Bariatric Surgery Program

FAQs

Common Bariatric Surgery Questions

Why bariatric surgery?

Traditional weight-loss therapies, such as dieting, exercise, anti-weight medication and behavior modification, have poor long-term success rates. Bariatric surgery is more effective in achieving dramatic long-term weight loss for the morbidly obese.

For a person with obesity to achieve significant long-term weight loss, the body’s weight-regulatory system (or metabolic health) must be re-set so that the body will stop storing excess fat. Surgical intervention is the most effective treatment to accomplish this.

Am I a candidate for surgery?

The National Institutes of Health (NIH) established a basic guideline for candidacy. If your weight is in excess of 100 pounds of your ideal body weight and you have a BMI greater than 40, or if you have a BMI greater than 35 with pre-existing co-morbidities, then you have met the NIH's qualifying health criteria for the surgical procedure. For a more detailed explanation, see our Surgical Candidacy section.

What other guidelines for weight loss surgery do insurance companies commonly require?

Common insurance requirements include:

  • Age 18 years or older
  • Previously failed medically supervised weight-loss attempts
  • Understands surgery and risks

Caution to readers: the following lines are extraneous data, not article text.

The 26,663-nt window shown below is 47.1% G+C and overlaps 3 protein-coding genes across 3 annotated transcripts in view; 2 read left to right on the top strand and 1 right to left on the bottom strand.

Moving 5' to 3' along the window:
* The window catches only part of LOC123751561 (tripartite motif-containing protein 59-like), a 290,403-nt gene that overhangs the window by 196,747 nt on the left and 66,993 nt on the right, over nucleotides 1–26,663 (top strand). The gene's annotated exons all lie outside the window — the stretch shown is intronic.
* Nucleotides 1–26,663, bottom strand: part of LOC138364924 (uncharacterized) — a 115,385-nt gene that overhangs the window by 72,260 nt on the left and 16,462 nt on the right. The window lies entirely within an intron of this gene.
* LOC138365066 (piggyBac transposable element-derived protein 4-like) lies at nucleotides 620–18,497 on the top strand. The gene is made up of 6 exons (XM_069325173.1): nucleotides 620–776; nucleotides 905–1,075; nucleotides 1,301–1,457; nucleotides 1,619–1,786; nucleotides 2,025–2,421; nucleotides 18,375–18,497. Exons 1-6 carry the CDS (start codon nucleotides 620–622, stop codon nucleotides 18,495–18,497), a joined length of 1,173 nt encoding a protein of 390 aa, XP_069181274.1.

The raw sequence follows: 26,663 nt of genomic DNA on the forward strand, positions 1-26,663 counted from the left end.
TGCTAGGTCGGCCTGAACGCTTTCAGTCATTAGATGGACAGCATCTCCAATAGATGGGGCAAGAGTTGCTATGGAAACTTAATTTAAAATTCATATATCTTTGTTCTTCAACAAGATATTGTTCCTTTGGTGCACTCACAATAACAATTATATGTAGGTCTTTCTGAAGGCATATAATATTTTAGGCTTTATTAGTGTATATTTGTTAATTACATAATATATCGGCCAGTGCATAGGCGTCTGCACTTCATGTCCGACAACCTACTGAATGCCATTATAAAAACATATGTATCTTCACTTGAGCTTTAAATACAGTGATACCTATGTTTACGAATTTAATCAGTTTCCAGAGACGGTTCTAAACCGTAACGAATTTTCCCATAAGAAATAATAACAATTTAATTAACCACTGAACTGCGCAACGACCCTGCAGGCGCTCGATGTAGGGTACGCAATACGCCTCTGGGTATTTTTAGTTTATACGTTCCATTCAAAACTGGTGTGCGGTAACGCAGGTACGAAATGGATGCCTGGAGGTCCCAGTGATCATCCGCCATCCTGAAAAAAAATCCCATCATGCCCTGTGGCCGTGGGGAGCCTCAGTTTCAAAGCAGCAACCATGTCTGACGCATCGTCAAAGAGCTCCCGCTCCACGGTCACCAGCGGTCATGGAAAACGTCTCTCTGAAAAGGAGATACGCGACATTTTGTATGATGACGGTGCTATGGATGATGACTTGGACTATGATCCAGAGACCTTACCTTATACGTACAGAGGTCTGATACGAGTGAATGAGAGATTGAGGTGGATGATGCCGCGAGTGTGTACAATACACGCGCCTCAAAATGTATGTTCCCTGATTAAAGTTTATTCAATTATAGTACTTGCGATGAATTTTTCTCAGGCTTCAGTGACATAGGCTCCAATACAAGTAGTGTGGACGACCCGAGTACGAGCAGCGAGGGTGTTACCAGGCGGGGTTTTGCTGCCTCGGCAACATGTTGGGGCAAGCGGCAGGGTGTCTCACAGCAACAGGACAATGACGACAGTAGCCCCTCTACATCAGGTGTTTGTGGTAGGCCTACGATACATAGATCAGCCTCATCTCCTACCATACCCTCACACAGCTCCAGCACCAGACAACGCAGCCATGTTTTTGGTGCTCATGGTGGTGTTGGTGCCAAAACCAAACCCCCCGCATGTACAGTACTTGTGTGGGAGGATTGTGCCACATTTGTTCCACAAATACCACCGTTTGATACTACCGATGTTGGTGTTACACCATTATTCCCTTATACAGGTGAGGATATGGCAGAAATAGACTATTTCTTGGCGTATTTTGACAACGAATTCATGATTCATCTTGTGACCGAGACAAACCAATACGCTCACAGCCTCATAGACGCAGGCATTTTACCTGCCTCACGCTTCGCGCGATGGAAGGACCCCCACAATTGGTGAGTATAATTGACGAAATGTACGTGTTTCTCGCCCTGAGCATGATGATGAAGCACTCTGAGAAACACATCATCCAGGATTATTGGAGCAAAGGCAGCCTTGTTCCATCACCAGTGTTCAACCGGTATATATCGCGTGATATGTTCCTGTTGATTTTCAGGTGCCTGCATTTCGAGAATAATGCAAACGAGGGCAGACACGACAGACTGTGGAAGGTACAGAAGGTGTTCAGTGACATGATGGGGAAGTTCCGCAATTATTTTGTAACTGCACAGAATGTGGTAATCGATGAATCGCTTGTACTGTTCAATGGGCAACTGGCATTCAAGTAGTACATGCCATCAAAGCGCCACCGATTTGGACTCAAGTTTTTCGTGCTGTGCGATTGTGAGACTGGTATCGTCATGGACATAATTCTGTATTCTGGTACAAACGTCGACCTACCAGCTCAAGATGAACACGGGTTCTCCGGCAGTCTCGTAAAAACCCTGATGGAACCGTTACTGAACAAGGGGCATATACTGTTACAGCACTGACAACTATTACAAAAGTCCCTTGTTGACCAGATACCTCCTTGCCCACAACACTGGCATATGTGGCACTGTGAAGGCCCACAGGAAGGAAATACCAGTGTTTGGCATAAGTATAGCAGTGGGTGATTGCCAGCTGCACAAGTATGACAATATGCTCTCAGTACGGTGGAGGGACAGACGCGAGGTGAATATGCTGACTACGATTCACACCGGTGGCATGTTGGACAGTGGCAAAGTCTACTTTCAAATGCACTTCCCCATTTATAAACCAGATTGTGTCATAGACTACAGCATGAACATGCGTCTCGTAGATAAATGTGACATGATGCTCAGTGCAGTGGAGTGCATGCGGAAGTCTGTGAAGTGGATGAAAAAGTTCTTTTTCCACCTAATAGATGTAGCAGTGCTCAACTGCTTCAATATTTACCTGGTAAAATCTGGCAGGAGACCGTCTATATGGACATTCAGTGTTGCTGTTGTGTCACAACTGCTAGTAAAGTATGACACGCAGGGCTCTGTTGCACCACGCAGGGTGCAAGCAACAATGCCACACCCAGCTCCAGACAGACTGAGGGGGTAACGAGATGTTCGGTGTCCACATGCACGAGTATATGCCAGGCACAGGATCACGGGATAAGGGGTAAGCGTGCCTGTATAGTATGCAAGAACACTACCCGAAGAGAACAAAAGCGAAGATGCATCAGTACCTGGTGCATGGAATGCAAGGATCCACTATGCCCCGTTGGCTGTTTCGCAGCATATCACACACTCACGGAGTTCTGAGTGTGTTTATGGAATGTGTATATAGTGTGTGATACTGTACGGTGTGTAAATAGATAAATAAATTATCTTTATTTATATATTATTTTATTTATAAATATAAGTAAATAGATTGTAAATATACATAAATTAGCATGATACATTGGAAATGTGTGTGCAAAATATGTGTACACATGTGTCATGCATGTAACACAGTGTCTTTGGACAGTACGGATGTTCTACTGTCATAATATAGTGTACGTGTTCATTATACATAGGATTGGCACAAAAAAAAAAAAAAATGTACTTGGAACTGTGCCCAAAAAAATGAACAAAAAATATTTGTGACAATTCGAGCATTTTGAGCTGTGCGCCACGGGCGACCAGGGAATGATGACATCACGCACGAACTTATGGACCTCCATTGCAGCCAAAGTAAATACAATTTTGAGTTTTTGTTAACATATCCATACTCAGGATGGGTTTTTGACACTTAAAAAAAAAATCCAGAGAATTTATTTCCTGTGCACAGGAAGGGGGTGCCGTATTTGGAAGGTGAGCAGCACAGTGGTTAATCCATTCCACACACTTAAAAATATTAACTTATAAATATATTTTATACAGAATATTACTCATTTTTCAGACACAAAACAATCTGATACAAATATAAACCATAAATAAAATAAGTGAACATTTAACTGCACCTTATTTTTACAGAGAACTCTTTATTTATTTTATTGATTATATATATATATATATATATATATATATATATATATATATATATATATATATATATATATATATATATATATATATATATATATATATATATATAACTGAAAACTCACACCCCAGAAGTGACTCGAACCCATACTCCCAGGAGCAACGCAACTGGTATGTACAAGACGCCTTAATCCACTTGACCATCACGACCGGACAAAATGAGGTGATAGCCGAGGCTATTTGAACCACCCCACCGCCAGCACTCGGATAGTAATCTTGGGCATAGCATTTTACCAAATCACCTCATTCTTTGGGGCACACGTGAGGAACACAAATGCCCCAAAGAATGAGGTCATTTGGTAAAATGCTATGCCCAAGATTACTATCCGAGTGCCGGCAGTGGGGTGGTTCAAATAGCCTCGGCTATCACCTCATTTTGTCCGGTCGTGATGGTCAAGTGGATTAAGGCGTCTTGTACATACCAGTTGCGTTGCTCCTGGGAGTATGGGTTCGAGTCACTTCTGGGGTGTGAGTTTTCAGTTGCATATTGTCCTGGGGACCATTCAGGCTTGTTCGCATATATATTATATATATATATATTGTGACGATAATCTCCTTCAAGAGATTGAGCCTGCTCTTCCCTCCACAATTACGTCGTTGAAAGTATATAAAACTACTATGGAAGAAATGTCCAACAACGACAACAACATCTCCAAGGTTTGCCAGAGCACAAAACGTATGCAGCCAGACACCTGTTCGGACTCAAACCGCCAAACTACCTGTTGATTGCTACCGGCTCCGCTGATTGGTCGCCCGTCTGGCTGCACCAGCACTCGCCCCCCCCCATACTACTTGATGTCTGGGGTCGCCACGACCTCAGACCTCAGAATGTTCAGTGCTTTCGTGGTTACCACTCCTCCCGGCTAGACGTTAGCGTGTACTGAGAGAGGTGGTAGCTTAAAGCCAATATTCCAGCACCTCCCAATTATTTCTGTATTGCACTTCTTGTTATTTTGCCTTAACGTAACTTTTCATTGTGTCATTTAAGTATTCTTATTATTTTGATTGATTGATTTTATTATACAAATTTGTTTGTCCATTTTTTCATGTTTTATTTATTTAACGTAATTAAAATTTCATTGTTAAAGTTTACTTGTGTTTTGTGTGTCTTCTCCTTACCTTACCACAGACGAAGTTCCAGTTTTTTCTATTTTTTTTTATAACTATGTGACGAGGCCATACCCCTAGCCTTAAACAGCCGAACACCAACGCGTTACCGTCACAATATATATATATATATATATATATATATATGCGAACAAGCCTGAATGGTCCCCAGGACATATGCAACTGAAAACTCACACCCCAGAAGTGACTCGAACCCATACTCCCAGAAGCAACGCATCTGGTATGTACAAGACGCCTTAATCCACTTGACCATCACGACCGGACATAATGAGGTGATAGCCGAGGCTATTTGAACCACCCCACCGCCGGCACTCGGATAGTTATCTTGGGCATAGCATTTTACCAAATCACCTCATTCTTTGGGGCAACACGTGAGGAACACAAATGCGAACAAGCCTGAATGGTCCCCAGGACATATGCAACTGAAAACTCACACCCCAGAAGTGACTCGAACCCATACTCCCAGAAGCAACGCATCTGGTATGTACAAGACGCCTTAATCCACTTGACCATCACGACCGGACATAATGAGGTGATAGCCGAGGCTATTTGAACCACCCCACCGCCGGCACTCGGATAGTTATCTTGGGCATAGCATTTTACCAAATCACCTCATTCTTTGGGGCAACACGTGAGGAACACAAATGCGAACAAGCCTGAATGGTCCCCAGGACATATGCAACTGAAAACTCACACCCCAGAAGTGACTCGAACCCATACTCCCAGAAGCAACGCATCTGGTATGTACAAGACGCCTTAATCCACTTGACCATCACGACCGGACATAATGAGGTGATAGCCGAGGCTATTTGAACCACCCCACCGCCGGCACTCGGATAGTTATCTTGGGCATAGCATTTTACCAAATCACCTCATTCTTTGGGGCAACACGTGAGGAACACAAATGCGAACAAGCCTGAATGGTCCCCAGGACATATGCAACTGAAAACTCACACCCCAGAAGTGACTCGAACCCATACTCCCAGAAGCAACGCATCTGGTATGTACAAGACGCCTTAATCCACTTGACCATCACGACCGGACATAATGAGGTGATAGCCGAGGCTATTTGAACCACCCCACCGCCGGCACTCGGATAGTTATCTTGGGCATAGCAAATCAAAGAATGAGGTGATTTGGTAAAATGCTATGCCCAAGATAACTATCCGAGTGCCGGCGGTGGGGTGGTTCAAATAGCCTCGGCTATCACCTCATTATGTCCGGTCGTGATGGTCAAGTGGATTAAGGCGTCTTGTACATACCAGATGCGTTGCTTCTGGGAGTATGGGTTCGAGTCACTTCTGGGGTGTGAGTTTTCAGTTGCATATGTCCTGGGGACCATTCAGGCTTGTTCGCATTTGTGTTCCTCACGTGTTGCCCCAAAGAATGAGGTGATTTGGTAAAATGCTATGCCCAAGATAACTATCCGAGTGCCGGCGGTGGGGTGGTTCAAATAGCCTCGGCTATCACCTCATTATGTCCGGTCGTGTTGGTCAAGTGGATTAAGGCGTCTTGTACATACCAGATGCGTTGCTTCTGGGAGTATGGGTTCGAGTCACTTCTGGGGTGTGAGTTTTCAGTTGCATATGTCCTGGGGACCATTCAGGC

• Acceptable operative risks (for both patient and procedure)
  • Stable psychological conditions
  • Many insurance companies require either a three or six-month “Physician Supervised Diet” within the past 12 months before they authorize bariatric surgery

How much weight can I expect to lose?

Bariatric surgery offers the potential of losing between 40 to 80 percent of excess weight after an 18-month period. The Gastric Bypass and the Sleeve Gastrectomy offer the greatest amount of weight loss during the first year; whereas the Laparoscopic Adjustable Gastric Band (LAGB) surgery weight loss usually occurs over a two to three-year period. Although the initial weight loss is important, bariatric surgery allows the patient to effectively maintain long-term weight loss.

Are there risks involved with the surgery?

Any surgery involves a certain amount of risks and possible complications, both operative and postoperative. Our physicians are happy to explain the risks and the benefits of the procedures. Deciding on whether the surgery is right for you involves balancing the benefits of surgery and the improvement of your lifestyle against the surgical risks as well as the risks of continued obesity. You can discuss these concerns regarding surgery either by appointment or at one of our informational seminars.

How do I calculate my Body Mass Index (BMI)?

Click here for the CDC's BMI calculator